Brow Beat

PatriotHole Turns Right-Wing Media’s Self-Parody Into Actual Parody

Speaks for itself.

Still from ClickHole video

It seems only fitting that ClickHole, the Onion spinoff that has expertly spoofed clickbaity articles for years, has turned its attention to hyperpartisan political news. On Wednesday morning, the site launched PatriotHole, a new feature aptly described as “the internet’s last stand against the tyranny of Leftist Media.”

ClickHole debuted five articles today under the new banner, just ridiculous enough to qualify as parody and yet sufficiently within the realm of established conservative outrage that your racist uncle could still share them them on Facebook. One goes after the Mainstream Media for hiding the tragic events of Sept. 11, 2001—when “radical Islamic terrorists crashed airplanes into the World Trade Center” but lefty reporters were too politically correct to say anything about it. (Or about the Muslims who cheered it.) Another reports on a nationalist’s worst nightmare: Berkeley scientists creating a “mecha-Dreamer” who can steal six jobs at once. Some pieces even outright demand Facebook sharing—a reminder that in this political climate, there’s nothing more powerful than the social-media spread of #FakeNews.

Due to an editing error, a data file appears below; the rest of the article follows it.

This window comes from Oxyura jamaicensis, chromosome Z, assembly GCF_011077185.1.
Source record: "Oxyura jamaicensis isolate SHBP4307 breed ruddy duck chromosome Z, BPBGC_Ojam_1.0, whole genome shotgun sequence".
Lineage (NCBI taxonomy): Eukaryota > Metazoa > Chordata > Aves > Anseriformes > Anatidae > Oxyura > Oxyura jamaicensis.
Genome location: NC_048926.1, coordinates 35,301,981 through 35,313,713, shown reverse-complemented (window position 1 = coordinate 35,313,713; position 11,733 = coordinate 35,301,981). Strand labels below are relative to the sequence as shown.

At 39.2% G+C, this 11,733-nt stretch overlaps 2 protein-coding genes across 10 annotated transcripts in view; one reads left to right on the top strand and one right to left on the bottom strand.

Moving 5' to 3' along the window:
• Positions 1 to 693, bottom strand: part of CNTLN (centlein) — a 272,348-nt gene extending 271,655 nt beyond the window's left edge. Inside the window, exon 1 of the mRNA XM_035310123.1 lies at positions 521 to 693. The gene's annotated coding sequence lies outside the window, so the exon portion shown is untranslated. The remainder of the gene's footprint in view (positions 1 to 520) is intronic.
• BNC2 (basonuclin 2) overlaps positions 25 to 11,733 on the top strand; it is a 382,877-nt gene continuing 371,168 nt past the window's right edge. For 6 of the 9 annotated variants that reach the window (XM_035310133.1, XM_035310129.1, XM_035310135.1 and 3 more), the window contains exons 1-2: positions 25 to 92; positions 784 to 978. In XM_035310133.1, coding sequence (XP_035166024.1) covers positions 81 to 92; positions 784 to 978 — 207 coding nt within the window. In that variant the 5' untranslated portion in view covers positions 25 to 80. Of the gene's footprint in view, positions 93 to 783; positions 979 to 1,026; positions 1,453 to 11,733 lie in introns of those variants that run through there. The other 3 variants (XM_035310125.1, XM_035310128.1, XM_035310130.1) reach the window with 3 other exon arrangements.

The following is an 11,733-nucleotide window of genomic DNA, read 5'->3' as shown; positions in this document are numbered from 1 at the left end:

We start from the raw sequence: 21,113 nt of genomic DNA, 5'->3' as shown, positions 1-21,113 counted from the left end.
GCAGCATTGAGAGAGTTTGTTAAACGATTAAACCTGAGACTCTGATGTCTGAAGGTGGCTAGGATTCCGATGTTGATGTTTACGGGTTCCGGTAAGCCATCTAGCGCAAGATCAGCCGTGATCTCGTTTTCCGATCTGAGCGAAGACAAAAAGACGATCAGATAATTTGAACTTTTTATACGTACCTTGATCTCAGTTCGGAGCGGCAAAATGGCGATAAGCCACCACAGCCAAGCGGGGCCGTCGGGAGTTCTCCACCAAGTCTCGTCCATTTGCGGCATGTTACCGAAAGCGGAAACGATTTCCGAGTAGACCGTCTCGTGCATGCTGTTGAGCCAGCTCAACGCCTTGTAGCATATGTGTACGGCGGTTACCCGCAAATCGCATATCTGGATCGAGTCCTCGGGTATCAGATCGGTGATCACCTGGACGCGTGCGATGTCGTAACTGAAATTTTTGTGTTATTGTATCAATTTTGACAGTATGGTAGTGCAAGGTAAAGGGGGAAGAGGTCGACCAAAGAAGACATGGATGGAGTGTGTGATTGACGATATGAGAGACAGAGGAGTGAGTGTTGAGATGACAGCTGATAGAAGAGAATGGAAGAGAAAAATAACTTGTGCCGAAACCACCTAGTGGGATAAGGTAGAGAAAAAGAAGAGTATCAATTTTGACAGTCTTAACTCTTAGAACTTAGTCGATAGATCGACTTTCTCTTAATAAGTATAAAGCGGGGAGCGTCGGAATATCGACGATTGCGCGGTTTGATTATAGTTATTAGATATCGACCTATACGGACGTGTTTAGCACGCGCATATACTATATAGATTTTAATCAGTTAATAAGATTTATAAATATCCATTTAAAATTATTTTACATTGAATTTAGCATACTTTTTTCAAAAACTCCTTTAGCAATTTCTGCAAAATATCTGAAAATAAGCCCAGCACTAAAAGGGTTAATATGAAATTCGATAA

It’s very much in the spirit of what ClickHole has been doing for years. Given the current media climate, however, the site’s team has shrewdly recognized the unique role it can play in the broader category of political satire. Consider the events of the past week alone: A conspiracy theory that ravaged through Breitbart and Fox News about a DNC staffer’s murder eventually took on the sheen of parody before being widely and forcefully debunked by CNN and NBC News on Tuesday night. If only PatriotHole launched a week ago, it’d have some real competition on its hands.

No worries, though: The market for political hysteria is still alive and well. (In case you haven’t heard, things are a little crazy out there right now.) Depending on where this experiment goes, the conspiracy theorists may have just found their favorite new source for news.